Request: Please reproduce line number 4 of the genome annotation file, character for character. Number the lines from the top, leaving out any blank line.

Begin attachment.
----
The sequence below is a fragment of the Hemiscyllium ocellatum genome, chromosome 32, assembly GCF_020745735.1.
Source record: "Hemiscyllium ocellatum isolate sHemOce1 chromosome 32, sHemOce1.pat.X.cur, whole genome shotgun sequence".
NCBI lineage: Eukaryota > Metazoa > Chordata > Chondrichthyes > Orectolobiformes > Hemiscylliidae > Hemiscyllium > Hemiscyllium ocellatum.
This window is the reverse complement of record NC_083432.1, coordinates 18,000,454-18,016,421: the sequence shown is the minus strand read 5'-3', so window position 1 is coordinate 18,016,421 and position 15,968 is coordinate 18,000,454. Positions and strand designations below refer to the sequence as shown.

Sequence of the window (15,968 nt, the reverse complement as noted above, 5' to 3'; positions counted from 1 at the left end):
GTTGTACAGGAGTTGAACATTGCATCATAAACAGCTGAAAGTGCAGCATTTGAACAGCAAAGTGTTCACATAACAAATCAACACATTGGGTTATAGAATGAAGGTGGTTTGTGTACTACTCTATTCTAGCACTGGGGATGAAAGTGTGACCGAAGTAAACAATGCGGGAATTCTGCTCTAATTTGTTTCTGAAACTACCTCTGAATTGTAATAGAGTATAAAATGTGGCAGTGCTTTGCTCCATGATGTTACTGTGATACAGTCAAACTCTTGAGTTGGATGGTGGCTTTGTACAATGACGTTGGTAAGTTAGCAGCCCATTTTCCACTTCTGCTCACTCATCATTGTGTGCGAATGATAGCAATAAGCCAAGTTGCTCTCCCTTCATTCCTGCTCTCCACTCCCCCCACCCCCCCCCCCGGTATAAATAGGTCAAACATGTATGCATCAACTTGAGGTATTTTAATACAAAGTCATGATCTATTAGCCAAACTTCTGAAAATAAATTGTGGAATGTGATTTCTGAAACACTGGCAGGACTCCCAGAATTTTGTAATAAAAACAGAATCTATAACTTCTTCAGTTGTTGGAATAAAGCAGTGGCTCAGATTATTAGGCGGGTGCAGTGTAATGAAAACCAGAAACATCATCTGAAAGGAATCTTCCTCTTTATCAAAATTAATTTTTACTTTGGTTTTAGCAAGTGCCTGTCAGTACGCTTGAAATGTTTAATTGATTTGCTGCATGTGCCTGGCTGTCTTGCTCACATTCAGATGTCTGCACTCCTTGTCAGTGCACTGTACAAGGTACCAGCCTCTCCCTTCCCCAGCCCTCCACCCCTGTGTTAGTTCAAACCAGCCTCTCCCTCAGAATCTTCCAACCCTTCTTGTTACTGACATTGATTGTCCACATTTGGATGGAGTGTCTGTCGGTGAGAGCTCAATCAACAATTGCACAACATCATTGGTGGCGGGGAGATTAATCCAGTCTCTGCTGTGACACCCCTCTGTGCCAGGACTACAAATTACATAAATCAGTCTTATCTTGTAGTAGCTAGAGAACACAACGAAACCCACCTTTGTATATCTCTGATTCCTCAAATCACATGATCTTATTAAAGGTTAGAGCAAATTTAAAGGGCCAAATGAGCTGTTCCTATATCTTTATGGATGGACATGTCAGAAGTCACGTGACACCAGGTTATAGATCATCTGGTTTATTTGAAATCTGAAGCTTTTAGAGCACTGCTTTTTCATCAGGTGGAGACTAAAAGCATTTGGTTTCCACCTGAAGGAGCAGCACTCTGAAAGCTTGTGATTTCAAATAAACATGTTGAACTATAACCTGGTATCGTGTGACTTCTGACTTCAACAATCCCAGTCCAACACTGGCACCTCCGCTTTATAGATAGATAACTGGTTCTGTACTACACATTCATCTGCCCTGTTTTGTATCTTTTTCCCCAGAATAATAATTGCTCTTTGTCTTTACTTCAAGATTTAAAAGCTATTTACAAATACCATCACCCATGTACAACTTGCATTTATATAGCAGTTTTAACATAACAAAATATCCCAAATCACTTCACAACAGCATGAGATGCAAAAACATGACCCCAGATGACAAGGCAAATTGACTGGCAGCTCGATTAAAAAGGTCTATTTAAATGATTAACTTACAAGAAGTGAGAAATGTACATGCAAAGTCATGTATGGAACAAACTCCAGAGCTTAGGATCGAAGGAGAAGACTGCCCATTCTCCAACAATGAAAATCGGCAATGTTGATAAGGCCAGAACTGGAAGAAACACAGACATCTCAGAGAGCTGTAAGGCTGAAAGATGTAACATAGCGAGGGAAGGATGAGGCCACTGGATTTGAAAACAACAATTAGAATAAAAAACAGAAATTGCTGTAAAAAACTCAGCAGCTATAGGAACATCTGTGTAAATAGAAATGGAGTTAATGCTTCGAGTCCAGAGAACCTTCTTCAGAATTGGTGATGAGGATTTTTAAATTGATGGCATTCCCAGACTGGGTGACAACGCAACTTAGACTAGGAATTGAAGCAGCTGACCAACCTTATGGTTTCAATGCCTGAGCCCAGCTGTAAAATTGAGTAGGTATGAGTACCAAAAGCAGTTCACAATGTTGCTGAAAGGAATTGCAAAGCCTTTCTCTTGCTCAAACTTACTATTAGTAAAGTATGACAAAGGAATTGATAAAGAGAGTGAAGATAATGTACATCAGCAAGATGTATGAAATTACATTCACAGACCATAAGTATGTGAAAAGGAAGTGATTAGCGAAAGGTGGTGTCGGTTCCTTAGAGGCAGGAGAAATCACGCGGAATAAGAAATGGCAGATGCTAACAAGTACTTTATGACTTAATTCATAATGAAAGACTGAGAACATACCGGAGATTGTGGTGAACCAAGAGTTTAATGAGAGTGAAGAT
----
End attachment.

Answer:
This window is the reverse complement of record NC_083432.1, coordinates 18,000,454-18,016,421: the sequence shown is the minus strand read 5'-3', so window position 1 is coordinate 18,016,421 and position 15,968 is coordinate 18,000,454. Positions and strand designations below refer to the sequence as shown.